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Office of the Chancellor

Sponsorship Guidelines

Engaging in a difficult situation involving someone who reports directly to you and needs support can be a significant time commitment. It is natural to hope that the issue will go away by itself. And sometimes it is difficult to find the time to engage in these situations with all the other job responsibilities needing attention.

If this sounds familiar, you might notice that issues often don’t go away on their own. Engaging early in the conflict may seem inconvenient or, at times impossible. However, you will likely save time in the long run if you engage early on, as situations tend to get more complicated, more pervasive and more impactful the longer you wait.

Engaging with employees early on in challenging and conflict situations can lead to:

  • Higher levels of job and team satisfaction
  • Higher employee retention rates
  • Higher individual and team performance
  • Higher level of trust in the team and supervisors

For Supervisors

We highly recommend that you contact the coach prior to sponsoring an employee to explore your full range of options. In many cases, you will be more successful if you work with the coach to figure out how you can best manage the situation yourself before engaging in a more involved coaching process with your employee.

If you are a supervisor and you want to sponsor one or more direct report to coaching, it is important that you understand your role and responsibilities as a sponsor. Working with a coach or sponsoring an employee to work with a coach is not a disciplinary action, nor does it satisfy a step toward progressive discipline.

As a sponsor, you are responsible for:

  • Informing your direct report that you are sponsoring them for coaching.
  • Setting and monitoring expectations, progress and performance of your employees and your team.
  • Meeting with the sponsored employee(s) and the coach to establish expectations and goals, monitor progress and give feedback to the employee(s)
  • Identifying and taking ownership of your role in supporting your employee in meeting your and their goals
  • Being willing to hear your employee’s needs for continued support

Things to consider before sponsoring one or more employees:

  • What have you tried already to support the employee(s)?
  • What support do you need to better support the employee(s)?
  • Discuss the issues with them directly and see what support they need.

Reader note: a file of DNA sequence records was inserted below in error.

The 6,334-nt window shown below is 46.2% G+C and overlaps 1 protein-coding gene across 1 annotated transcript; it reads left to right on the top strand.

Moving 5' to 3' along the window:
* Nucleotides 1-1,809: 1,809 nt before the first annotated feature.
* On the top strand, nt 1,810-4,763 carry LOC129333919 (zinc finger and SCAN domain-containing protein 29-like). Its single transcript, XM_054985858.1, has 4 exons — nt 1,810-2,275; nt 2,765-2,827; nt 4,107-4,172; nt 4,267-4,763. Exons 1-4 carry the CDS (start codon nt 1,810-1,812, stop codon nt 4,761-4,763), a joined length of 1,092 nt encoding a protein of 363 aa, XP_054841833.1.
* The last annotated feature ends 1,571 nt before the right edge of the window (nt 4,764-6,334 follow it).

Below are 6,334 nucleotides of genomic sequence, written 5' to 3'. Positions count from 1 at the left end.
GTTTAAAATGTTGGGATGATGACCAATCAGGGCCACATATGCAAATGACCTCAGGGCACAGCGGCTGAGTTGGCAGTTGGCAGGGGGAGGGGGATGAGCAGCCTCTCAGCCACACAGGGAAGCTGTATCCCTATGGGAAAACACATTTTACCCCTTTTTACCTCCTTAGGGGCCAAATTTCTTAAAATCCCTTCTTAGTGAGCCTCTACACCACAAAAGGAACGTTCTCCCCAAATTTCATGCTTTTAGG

• Discuss the possibility of engaging the coach with your employee(s) and gauge their willingness to participate.
  • Contact the Conflict Resolution Coach to see what you can do to better support the situation and/or employee(s).

For Employees

If you have been sponsored for coaching by your supervisor, you might be hesitant or concerned about what this means. Participating in coaching takes a lot of courage and vulnerability, so it is normal to have questions and reservations.

Here are some things you should know about being sponsored for coaching:

  • When you are with the coach you are still in control. You control your actions and decisions, your growth and development, and your relationship with the coach.
  • Your relationship and conversations with the coach are private. Your supervisor may want summary reports of your work, but you will draft those reports.
  • Coaching is voluntary. It is important that you talk to your supervisor or sponsor prior to declining or withdrawing participation in coaching so you know what your alternatives are.
  • You are responsible for meeting your goals. While coaching is voluntary, you are responsible for making progress toward your goals. Being willing to voluntarily partner with a coach is not enough to be successful in coaching. You will need to take an active role in the coaching process, establish your goals and drive your progress.

Things to consider when you have been sponsored for a coaching relationship:

  • Seek understanding. Make sure you understand what is prompting your supervisor to sponsor you.
  • Have you communicated your needs and concerns to your supervisor?
  • What goals do you want to explore with a coach independent of your supervisor’s goals?
  • What level of commitment are you willing to invest in meeting your goals?
  • If being sponsored for coaching was an opportunity for a positive outcome, what would that look like?

Please remember that the coach will not perform your supervisory duties, including communicating your concerns or feedback. The coach also will not require your employee to participate in coaching. However, the coach will be a resource to support you in conveying your expectations and delivering your feedback to your employee.


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